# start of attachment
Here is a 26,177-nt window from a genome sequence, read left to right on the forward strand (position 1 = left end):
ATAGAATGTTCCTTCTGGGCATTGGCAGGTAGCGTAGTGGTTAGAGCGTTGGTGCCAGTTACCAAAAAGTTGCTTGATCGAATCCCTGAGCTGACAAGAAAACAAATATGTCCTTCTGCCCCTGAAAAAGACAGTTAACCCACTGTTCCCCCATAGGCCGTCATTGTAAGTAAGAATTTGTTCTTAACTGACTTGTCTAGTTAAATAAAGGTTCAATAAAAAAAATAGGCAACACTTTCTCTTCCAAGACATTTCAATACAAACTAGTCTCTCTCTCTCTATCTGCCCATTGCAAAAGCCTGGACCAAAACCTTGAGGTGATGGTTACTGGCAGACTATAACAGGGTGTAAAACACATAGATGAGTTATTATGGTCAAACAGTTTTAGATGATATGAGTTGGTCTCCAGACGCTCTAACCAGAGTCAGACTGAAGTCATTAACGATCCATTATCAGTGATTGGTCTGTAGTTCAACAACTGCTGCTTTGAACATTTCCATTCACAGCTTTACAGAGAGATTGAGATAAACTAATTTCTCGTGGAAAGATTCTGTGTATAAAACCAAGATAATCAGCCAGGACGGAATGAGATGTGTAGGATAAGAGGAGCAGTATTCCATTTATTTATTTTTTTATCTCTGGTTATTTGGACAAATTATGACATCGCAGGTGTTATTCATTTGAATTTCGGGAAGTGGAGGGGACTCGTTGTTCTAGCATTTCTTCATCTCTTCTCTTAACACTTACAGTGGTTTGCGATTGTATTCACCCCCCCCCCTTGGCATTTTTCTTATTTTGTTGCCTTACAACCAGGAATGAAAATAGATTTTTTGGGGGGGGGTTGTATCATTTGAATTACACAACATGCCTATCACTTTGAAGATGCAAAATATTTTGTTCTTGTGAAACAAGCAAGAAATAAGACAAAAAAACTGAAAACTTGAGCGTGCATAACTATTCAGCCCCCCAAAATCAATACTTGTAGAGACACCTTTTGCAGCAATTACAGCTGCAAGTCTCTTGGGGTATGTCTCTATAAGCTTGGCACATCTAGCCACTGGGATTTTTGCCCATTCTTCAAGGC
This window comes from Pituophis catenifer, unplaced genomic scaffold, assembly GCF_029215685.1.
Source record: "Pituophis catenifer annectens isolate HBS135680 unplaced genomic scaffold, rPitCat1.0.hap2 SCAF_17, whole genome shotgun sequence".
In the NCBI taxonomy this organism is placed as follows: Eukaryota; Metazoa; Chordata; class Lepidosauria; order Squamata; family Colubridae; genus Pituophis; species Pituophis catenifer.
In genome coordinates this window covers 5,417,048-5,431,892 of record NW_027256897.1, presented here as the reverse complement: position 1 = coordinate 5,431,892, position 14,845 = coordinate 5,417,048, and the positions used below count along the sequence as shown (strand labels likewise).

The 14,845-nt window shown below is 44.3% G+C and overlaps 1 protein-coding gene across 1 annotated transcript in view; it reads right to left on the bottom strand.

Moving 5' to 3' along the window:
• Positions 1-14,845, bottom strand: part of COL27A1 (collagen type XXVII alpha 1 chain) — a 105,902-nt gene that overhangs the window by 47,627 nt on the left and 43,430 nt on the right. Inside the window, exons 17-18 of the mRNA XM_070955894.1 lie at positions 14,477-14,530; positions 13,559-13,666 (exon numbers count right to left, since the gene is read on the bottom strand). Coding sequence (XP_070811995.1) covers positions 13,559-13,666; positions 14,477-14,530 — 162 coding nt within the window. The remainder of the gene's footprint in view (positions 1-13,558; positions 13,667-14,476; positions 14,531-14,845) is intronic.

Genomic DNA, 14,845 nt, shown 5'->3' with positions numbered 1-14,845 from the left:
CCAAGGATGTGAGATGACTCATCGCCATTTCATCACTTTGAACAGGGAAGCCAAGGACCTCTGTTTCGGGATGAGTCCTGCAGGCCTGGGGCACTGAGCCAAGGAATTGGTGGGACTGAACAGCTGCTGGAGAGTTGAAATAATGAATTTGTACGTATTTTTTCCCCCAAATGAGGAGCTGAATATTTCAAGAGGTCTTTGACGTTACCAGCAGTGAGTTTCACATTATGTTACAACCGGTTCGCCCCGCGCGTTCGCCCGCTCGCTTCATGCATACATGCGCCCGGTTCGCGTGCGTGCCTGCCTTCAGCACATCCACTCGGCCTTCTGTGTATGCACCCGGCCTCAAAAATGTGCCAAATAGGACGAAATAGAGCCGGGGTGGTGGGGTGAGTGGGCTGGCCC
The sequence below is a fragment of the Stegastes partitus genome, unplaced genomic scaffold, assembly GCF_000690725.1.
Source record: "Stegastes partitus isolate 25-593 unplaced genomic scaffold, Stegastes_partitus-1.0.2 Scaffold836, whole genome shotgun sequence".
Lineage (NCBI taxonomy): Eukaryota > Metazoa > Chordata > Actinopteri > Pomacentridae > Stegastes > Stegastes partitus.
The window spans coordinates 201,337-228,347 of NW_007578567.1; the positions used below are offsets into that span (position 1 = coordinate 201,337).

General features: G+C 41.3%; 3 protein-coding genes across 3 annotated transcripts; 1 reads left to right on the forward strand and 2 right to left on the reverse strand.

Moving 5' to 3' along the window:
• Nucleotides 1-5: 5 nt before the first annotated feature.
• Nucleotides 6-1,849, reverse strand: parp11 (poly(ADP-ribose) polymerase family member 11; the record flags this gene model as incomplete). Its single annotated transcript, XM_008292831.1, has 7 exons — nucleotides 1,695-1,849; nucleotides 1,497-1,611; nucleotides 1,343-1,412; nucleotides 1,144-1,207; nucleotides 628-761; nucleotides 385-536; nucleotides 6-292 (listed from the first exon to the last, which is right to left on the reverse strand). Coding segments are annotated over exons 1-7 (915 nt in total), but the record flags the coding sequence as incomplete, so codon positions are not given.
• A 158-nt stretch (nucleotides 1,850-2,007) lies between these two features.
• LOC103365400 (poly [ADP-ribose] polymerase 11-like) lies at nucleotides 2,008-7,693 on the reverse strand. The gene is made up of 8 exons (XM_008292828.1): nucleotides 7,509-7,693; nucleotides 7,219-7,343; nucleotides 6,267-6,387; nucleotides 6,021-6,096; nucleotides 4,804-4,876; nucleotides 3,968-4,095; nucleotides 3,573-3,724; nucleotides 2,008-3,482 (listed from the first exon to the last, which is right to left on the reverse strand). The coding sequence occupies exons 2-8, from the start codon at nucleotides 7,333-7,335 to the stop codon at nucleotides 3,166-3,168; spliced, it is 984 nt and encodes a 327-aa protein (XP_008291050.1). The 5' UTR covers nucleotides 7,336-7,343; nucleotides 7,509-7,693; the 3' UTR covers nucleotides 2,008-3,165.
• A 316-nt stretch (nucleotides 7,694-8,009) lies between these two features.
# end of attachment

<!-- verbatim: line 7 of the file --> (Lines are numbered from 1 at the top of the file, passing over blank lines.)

The 14,845-nt window shown below is 44.3% G+C and overlaps 1 protein-coding gene across 1 annotated transcript in view; it reads right to left on the bottom strand.